City News

With the 2016 election season in full swing, those vying for seats on the Sedona City Council were asked a variety of questions pertaining to issues facing the city — both today and in the future.

Q: What made you decide to run for City Council?

I have been on the City Council for four years and believe I have had a real and positive impact on the decisions the City Council has made. When I first ran four years ago I wanted to represent everyone in Sedona, even those who don’t vote or participate. I also knew I wanted to voice a different perspective than what I had been hearing. My reasons for running for re-election haven’t changed much. What has changed is that I know how to work with the six other people on council to make effective and thoughtful decisions about Sedona’s future.

I have to confess to being a policy wonk. The details and the complexity of the issues the council considers intrigue me. I carefully study the issues that come before the council and look for practical solutions that can be achieved in the best interests of all of Sedona.

Q: What specific ideas do you have to address the traffic issue?

I want to see what recommendations for better traffic management come out of the comprehensive traffic and transit study currently underway. I think it’s prudent and necessary to consider all the options we have before making decisions to move ahead on any. It only makes sense to know what the options are and how they work together before proceeding. The City Council will have to make a series of critical and difficult decisions about how to stage and finance those improvements. I know that can be done and that we can improve traffic here in Sedona. What we need on council is the political will to make those difficult decisions. As my past four years on council has demonstrated, I can and will make difficult decisions.

Q: Often, the vocal minority is the loudest voice when it comes to a topic in the city. How do you balance not only their concerns but the remaining majority of the community as well?

My experience has been that people who are vehemently against something are the ones that send us emails and show up at City Council meetings. We don’t hear much from people in support of an action. The majority of people in Sedona don’t come to council meetings or send us emails; they either are satisfied with what the council is doing or are busy earning a living and tending to their families and other obligations. Council’s job is to represent them as well.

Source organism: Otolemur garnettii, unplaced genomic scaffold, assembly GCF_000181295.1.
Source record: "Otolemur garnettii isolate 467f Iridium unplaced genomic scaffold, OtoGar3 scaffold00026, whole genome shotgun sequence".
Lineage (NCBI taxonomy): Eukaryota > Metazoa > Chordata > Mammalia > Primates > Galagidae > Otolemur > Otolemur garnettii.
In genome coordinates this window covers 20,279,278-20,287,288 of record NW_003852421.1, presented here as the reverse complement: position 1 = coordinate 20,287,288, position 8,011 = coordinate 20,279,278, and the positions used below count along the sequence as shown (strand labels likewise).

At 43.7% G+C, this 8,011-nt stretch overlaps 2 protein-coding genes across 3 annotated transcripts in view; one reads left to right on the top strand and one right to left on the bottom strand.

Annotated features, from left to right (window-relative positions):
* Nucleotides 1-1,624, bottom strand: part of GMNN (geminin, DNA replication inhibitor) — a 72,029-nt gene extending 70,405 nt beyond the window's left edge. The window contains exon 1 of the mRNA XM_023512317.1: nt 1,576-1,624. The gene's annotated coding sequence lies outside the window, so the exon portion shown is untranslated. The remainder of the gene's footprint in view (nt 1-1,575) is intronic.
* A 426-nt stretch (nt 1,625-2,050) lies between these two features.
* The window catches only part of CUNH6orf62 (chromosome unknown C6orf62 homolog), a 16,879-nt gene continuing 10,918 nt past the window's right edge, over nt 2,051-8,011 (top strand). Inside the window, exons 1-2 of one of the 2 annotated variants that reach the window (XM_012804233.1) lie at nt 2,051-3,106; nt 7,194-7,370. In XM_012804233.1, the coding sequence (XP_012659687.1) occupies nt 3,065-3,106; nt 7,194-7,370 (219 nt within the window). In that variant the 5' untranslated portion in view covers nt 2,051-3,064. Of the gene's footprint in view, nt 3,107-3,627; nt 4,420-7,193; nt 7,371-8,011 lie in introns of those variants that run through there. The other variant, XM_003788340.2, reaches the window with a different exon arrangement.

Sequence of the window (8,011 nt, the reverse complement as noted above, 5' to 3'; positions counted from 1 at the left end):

Councils cannot simply listen to the loudest voices; that is irresponsible and does not serve the whole community. I always carefully study an issue and think through what it means and what effect it will have on Sedona in the years to come. Council decisions don’t just affect current residents but will impact community residents 20 years from now. That said, sometimes a proposal can be tweaked to address some concerns from the minority opponents, in that should be done whenever feasible.

Q:What do you see as the top issues facing Sedona these days and why?

Sedona’s success as a tourist destination has resulted in increased traffic, overuse and deterioration of popular trails, insufficient trailhead parking and other impacts on residents. Managing our burgeoning tourism is one of the top priorities for the next council.

There is much we can do to address those quality of life issues, and the current council has already taken significant steps in that direction. The comprehensive traffic and transit study will lay the foundation for traffic mitigation. We are working with the Forest Service regarding trailheads within the city.

Another important issue facing Sedona is identifying funding for infrastructure improvements, including traffic. Having a current traffic plan will make Sedona more competitive for Federal and State funding for traffic improvements. In addition, the city manager is creating a citizen work group to recommend additional sources of funding for city infrastructure.

Q: The city owns 200 acres across from the wastewater treatment plan on State Route 89A. How would you like to see that land used?

I don’t know how that land should be used. People have made a variety of suggestions about how it could be used, and a group of citizens made recommendations in a report a couple of years ago. There’s no rush to do something with the land, and I prefer that a public process be undertaken to engage the community in planning for the land.


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